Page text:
The garden may be a simple but effective way to get your vegetables in season, according to a new study from Stanford University.
The study, published in the journal Nature Plants, found that vegetables growing at home can be used to control pests and improve soil fertility.
The researchers say the findings highlight the value of home gardening for those looking to get their gardening done, or those looking for a quick fix for pests.
“The idea is, if you don’t have a good garden, you can get your garden going,” said study co-author Sarah J. Krawczyk, an associate professor in the Department of Agronomy and Extension.
The garden is a place to experiment, she said, where you don.
In fact, the researchers found that even a simple backyard garden could provide enough yield for a full day’s work.
The average gardener produces about a ton of produce a year, but that number drops to just 1-2 percent if you take a look at the amount of food that is grown in the United States.
The researchers say that’s because of poor soil, pesticides, and lack of fertilizers.
But when it comes to soil, most gardens in the US are small, and the researchers wanted to find a way to increase the yields.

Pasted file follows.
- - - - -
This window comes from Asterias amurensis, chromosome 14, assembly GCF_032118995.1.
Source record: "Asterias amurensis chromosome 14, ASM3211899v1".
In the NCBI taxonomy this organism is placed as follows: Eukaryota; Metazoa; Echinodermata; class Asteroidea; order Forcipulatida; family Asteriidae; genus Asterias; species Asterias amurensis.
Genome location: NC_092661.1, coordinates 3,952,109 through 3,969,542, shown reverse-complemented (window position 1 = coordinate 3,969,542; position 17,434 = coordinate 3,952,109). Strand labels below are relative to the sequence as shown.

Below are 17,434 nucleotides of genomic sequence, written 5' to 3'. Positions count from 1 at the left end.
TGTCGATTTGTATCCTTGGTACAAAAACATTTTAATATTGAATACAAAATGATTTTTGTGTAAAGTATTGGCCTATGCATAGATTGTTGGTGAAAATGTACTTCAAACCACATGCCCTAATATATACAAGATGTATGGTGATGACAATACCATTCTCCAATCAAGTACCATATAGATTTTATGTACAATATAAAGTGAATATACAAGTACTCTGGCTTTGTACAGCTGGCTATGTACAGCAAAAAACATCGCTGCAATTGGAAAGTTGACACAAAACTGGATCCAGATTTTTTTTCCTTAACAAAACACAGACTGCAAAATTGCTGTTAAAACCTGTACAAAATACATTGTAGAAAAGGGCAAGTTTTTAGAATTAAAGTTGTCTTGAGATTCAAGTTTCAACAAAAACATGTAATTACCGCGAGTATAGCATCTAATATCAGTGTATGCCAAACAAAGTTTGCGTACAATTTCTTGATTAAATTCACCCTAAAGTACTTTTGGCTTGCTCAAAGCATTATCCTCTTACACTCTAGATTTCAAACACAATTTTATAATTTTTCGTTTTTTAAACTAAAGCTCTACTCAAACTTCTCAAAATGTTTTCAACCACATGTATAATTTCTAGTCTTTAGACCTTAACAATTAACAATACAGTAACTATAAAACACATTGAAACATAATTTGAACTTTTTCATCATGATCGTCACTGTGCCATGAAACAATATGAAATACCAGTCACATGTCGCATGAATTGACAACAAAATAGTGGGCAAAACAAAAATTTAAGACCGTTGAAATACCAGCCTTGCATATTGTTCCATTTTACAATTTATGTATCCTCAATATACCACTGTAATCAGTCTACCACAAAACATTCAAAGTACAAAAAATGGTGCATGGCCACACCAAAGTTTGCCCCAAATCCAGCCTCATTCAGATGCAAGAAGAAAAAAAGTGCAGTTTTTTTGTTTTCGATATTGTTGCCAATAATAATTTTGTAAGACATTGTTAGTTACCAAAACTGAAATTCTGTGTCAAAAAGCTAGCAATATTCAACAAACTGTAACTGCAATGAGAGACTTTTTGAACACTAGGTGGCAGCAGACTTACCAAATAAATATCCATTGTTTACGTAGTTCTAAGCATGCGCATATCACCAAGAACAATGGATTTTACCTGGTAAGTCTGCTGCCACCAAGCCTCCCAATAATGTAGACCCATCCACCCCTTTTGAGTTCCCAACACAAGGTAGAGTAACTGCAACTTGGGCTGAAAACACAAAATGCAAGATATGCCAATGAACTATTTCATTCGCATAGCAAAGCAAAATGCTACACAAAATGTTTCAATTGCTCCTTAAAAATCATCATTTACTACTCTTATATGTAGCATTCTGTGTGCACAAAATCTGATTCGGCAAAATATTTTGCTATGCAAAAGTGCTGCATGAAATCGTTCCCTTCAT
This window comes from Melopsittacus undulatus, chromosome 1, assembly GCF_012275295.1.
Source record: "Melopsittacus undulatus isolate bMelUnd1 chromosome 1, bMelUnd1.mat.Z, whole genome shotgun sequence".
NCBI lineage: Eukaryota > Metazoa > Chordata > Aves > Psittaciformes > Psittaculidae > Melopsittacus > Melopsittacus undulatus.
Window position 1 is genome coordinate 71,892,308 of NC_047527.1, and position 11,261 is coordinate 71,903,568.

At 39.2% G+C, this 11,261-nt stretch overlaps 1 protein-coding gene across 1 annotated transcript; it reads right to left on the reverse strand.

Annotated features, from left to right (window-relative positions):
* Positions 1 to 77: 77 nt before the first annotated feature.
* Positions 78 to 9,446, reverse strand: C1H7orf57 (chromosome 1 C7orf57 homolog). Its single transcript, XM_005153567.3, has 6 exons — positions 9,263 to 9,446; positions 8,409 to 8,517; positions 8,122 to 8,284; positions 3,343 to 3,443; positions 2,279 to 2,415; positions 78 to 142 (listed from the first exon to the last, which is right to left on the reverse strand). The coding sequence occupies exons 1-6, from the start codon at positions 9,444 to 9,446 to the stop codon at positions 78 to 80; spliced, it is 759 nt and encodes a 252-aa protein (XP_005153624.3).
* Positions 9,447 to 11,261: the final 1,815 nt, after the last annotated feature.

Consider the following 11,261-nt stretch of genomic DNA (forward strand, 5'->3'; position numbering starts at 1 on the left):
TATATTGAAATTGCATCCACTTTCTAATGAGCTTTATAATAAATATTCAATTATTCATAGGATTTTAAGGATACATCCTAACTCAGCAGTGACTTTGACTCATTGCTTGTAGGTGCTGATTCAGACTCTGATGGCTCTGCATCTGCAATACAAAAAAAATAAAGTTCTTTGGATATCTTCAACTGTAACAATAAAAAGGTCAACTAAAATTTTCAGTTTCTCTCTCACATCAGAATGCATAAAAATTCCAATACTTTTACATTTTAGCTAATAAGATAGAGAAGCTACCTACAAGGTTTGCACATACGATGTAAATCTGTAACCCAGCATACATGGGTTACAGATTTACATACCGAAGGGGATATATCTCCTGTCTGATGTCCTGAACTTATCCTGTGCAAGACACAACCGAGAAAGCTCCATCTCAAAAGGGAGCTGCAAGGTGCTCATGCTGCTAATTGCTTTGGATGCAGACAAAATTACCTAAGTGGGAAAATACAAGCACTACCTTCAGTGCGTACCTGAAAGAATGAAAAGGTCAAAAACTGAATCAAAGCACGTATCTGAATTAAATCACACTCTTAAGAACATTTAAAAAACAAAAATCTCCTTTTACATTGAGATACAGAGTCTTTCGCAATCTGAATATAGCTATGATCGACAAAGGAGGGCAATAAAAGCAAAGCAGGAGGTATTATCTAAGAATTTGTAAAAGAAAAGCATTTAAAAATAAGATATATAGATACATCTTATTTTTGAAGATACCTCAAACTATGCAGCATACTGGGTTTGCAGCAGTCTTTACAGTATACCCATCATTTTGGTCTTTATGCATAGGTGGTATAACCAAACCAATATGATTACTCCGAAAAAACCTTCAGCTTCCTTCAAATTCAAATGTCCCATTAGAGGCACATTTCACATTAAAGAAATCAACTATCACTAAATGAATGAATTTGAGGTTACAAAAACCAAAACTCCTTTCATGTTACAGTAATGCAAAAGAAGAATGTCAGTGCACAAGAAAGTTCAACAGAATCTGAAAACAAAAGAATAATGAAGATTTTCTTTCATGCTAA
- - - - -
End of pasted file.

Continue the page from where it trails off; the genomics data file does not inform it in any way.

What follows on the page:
“We wanted to know what we could do to grow more vegetables in a shorter period of time,” said Krawcyk.
The answer was to use soil.
The seeds they planted in the garden were planted in soil that was three times the volume of the average yard.
The seedlings, which were then placed in a greenhouse with a small amount of sunlight, were able to produce about 1-3 pounds of vegetables a year.
The results showed that the gardeners were able make significant inroads on pest control by using their seeds to grow plants with lower levels of pesticides and fertilizer.
“They were able, by the end of the growing season, to remove almost 100 percent of all the pesticides in their system,” said J. David McNeill, the study’s lead author.
“And they also reduced the nitrogen levels in their soil significantly.”
The researchers note that these results are not all that surprising.
The average home gardener does not have the ability to grow their own vegetables, and many gardens are small and lacking in natural light.
However, the seeds planted in this study are ideal for those wanting to increase their crop yield.
“This study really gives us the opportunity to look at these different systems in terms of what kinds of things we could use in the long term,” said McNeill.
This study suggests that the importance of a garden to the human body does not end at the soil, but rather that a healthy environment is the foundation for healthy human health.